VELCADE (bortezomib) can cause serious side effects, including:

  • Peripheral neuropathy. VELCADE can cause damage to the nerves, a condition called peripheral neuropathy. You may feel muscle weakness, tingling, burning, pain, and loss of feeling in your hands and feet, any of which can be severe. Tell your doctor if you notice any of these symptoms. Your doctor may change the dose and/or schedule of VELCADE or stop it altogether. If you have peripheral neuropathy before starting VELCADE, your doctor could consider giving you VELCADE subcutaneously.
  • Low blood pressure. VELCADE can cause a drop in blood pressure. Tell your doctor if you have low blood pressure, feel dizzy, or feel as though you might faint. If you are taking drugs that lower blood pressure, your medications might need to be adjusted. If you are not drinking enough liquids, your doctor may need to administer IV fluids.
  • Heart problems. Treatment with VELCADE can cause or worsen heart rhythm problems and heart failure. Your doctor may closely monitor you if you have, or are at risk for, heart disease. Tell your doctor if you experience chest pressure or pain, palpitations, swelling of your ankles or feet, or shortness of breath.
  • Lung problems. There have been reports of lung disorders in patients receiving VELCADE. Some of these events have been fatal. Tell your doctor if you experience any cough, shortness of breath, wheezing, or difficulty breathing.
  • Liver problems. If you have liver problems, it can be harder for your body to get rid of VELCADE. VELCADE has caused sudden liver failure in patients who were taking many medications or had other serious medical conditions. Symptoms of liver problems include a yellow discoloration of the eyes and skin (jaundice) and changes in liver enzymes measured in blood tests. Your doctor will closely monitor you if you have liver disease.
  • Posterior reversible encephalopathy syndrome (PRES). There have been reports of a rare, reversible condition involving the brain, called PRES, in patients treated with VELCADE. Patients with PRES can have seizures, high blood pressure, headaches, tiredness, confusion, blindness, or other vision problems. Treatment with VELCADE should be stopped in cases of PRES.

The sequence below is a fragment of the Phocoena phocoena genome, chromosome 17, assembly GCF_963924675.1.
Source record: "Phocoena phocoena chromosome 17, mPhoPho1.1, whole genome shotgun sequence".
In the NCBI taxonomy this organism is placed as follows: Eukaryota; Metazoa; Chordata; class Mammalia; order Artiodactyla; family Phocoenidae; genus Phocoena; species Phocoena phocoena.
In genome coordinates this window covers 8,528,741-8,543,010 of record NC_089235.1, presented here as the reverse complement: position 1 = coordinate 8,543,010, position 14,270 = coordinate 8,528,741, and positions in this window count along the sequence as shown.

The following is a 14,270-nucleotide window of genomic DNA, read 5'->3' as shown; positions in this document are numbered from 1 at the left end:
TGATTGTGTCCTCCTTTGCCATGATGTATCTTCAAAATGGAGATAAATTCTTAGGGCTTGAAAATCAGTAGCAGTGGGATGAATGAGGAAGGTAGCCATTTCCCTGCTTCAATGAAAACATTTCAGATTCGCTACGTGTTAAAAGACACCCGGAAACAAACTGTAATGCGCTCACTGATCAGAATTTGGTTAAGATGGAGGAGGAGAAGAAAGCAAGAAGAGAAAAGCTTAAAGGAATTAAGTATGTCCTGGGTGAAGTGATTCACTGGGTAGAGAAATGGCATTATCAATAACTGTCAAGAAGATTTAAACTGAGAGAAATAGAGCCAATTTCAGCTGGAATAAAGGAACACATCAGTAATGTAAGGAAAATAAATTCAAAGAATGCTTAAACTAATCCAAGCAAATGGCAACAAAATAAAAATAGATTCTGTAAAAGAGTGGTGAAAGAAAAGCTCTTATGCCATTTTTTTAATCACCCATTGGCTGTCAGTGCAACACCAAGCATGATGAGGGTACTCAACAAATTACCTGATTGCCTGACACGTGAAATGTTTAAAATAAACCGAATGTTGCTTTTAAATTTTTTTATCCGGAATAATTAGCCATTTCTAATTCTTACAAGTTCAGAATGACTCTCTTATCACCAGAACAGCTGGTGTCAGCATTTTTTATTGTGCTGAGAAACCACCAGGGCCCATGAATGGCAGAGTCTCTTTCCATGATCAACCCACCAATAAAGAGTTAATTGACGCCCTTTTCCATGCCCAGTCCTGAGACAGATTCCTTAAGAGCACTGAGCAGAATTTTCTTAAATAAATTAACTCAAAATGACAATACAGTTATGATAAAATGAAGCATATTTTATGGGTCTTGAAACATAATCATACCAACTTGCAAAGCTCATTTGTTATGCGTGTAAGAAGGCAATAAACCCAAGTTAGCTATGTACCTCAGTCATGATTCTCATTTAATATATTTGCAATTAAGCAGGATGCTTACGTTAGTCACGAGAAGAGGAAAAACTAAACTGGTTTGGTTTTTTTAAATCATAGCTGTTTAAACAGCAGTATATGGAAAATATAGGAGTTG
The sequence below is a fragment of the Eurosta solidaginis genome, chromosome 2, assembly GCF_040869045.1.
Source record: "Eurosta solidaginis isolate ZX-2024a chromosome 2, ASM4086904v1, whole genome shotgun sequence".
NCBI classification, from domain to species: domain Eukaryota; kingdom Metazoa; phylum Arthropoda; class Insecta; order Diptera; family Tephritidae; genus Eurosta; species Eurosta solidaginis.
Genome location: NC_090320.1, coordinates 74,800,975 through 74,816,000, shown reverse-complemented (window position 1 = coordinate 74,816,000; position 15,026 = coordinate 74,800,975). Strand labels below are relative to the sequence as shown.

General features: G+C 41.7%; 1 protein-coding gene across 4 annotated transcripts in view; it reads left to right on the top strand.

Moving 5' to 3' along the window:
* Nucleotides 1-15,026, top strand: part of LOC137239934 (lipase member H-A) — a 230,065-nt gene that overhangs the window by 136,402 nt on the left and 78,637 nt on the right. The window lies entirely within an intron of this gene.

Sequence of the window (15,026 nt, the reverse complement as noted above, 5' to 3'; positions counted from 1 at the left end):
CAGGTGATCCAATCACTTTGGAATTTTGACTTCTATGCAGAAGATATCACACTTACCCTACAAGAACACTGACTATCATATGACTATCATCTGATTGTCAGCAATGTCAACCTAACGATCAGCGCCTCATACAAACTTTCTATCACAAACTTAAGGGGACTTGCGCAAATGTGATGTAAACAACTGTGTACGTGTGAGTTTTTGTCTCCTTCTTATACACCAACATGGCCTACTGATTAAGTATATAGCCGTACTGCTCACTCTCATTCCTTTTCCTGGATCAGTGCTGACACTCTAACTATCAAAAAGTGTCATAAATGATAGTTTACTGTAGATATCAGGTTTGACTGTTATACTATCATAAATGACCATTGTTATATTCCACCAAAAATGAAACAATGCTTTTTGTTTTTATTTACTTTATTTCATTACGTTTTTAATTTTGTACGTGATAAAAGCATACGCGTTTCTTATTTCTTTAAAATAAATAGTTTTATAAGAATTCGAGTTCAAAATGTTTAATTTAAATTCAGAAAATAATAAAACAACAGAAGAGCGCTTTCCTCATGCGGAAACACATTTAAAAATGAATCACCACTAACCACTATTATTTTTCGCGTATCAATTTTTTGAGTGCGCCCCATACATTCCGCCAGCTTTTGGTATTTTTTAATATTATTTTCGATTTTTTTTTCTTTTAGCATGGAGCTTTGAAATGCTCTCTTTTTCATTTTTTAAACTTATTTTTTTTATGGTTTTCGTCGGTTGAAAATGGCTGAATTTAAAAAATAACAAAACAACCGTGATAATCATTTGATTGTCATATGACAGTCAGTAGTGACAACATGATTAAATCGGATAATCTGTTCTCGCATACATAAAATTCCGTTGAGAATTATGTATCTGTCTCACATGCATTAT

• Gastrointestinal problems. VELCADE (bortezomib) treatment can cause nausea, vomiting, diarrhea, and constipation. If your symptoms are severe, your doctor may recommend IV fluids and/or medications.
  • Neutropenia (low levels of neutrophils, a type of white blood cell). VELCADE can cause low levels of white blood cells (infection-fighting cells). If your white blood cells become low, you can be at higher risk for infections. Tell your doctor if you develop a fever or believe you have an infection.
  • Thrombocytopenia (low levels of platelets). VELCADE can cause low levels of platelets (clot-forming cells). If platelets become very low, there is an increased risk of bleeding. Your doctor may recommend a platelet transfusion.
    You will have regular blood tests to check your cell counts during your treatment with VELCADE. If the number of these cells is very low, your doctor may change the dose and/or schedule of VELCADE.
  • Tumor lysis syndrome (TLS). TLS is a syndrome that causes a chemical imbalance in the blood that could lead to heart and/or kidney problems. TLS can occur with cancer treatments, and your doctor will be monitoring your blood and urine for any signs of this syndrome. If you develop TLS, your doctor will take appropriate steps to treat it.

More than 1 in 5 patients (20%) receiving VELCADE have experienced the following side effects: nausea, diarrhea, thrombocytopenia, neutropenia, peripheral neuropathy, fatigue, neuralgia (nerve pain), anemia, leukopenia (low levels of white blood cells), constipation, vomiting, lymphopenia (low levels of a certain type of white blood cells), rash, pyrexia (fever), and anorexia.

What other information should you discuss with your doctor?

Women should avoid becoming pregnant or breast-feeding while being treated with VELCADE (bortezomib). Discuss with your doctor when it is safe to restart breast-feeding after finishing your treatment.

You should also tell your doctor if you:

  • Have kidney disease. If you are on dialysis, your doctor will administer VELCADE after the dialysis procedure.
  • Are taking medication for diabetes. VELCADE can affect your blood glucose levels. Your doctor may require close monitoring of your blood glucose levels and change the dose of your diabetes medicine while you are being treated with VELCADE.
  • Have liver disease.
  • Are using any other medications, including prescription and over-the-counter drugs, herbal or dietary supplements, or holistic treatments. St. John’s wort should be avoided.
  • Develop a rash of any type while receiving VELCADE.

The side effects of VELCADE may impair your ability to drive or operate machinery.

These are not all of the possible side effects with VELCADE. It is important to always contact your doctor if you experience any side effects while on VELCADE. If you have any questions about VELCADE, contact your doctor. Additional information is available on the Web site VELCADE.com.

Please see the full Prescribing Information for VELCADE, including Warnings and Precautions.

© 2013 Millennium Pharmaceuticals, Inc. A wholly-owned subsidiary of Takeda Pharmaceutical Company Limited       V-12-0386 02/13